From April 2016, Sweden’s flat-pack supremo is to become the first national retailer to pay its staff the living wage, joining the ranks of 1,600 forward-thinking employers across the UK, including Nestle, Nationwide and British Gas, who are collectively putting an extra £210 million more than the legal minimum directly into the pockets of some of the UK’s lowest paid workers.
IKEA, who earned over £1.4 billion in UK sales in 2013-14, will soon be investing more of its sizeable profit in its people, bringing minimum pay for more than 4,500 employees up to at least £7.85 an hour nationwide, and £9.15 at London stores. (For comparison, the current National Minimum Wage for over-21s is £6.50.)
The campaign for a living wage was started in 2001 in London’s East End by parents struggling to make ends meet, and rates are calculated and set by the Living Wage Foundation to reflect the realistic minimum needed for a decent standard of living in Britain today.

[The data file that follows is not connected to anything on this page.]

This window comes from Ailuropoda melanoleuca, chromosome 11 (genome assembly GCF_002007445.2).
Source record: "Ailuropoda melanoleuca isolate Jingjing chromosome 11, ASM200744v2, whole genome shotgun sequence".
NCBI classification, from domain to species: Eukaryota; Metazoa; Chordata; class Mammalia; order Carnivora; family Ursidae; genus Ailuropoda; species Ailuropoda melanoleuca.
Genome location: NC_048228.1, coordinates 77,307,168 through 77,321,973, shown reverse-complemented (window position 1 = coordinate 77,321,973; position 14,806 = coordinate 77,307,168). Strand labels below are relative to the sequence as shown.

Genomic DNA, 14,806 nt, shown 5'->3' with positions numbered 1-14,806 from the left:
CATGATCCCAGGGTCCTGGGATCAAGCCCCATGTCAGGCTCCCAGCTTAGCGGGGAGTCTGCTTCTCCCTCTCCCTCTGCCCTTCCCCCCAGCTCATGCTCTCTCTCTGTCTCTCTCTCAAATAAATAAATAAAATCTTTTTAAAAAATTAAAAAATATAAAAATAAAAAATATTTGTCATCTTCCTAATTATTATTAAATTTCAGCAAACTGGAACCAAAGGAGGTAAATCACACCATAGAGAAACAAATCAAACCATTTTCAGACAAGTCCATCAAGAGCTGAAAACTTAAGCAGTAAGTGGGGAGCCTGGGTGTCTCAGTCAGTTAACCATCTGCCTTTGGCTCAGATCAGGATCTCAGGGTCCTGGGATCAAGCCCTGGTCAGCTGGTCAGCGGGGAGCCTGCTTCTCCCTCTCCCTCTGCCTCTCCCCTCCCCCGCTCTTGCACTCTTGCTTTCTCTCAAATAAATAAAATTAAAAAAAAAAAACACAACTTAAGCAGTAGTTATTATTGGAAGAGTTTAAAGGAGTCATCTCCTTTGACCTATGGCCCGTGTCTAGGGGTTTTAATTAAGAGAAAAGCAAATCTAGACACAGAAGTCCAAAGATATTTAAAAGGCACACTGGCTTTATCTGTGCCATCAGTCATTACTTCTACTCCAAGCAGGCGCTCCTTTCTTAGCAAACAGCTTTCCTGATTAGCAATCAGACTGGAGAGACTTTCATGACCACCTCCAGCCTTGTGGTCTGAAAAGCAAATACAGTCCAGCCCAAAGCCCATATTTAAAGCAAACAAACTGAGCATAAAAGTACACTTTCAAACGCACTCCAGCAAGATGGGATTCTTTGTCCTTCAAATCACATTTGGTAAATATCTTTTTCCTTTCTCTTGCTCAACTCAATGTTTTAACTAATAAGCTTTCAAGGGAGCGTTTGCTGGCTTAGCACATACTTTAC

Usdaw, the recognised trade union for IKEA staff, will be working closely with IKEA in the months ahead to work out how the new policy will be implemented. And as far as the wider union movement is concerned, IKEA’s move clearly demonstrates that dealing with low pay in major companies is achievable.
From the corporate perspective, IKEA boss Gillian Drakeford says simply: “It makes good business sense.” We hope that other retail businesses will follow IKEA’s lead and soon be seeing sense too.